Fourth Amendment

“The right of the people to be secure in their persons, houses, papers, and effects, against unreasonable searches and seizures, shall not be violated, and no Warrants shall issue, but upon probable cause, supported by Oath or affirmation, and particularly describing the place to be searched, and the persons or things to be seized.” 

- U.S. Const. amend. IV. 

NACDL seeks to ensure that the Fourth Amendment remains a vibrant protection against encroachments on the privacy of the individual through litigation and public advocacy. The Fourth Amendment is the appropriate starting point for assessing the limits on government intrusion into one’s privacy, and its protections must continue to thrive in the digital age. The Fourth Amendment and its guarantees should not turn on the medium used to transmit private information, nor on how the information is stored. NACDL strives to guarantee that evidence obtained in violation of the Fourth Amendment is excluded in a court of law.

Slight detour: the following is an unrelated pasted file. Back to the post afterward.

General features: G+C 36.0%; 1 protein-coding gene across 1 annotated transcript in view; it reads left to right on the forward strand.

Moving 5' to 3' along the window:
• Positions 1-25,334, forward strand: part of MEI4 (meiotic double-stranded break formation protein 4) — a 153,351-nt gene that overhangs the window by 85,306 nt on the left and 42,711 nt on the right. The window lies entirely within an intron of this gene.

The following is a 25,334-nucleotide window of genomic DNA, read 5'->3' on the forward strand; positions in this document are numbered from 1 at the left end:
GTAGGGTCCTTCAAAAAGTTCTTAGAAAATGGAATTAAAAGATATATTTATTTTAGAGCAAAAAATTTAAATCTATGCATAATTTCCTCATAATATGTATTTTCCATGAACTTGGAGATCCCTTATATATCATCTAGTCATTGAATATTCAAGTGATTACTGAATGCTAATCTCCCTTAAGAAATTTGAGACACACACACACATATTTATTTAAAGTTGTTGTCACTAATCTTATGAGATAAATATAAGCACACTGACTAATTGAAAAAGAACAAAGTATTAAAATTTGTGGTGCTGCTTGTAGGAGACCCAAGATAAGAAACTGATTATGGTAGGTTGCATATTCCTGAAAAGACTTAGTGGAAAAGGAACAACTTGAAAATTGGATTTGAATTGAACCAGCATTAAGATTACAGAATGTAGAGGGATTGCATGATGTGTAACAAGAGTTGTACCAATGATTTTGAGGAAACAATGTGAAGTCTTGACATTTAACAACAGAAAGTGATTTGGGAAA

NEW! NACDL REPORT: Mail Cover Surveillance: Problems and Recommendations 


News Of Interest

"Police used apparently illegal wiretaps to make hundreds of arrests," by Brad Heath and Brett Kelman, USA Today, November 20, 2015.

"Judge: Stingrays are “simply too powerful” without adequate oversight," by Cyrus Farivar, Ars Technica, November 20, 2015.

"Tech group rejects push to let feds into encrypted data," by Cory Bennett, The Hill, November 19, 2015.

"Restricting Encryption Would Not Have Prevented the Paris Attacks," by Kaveh Waddell, The Atlantic, November 17, 2015.

"Mass Surveillance Isn’t the Answer to Fighting Terrorism," by The Editorial Board, New York Times, November 17, 2015.

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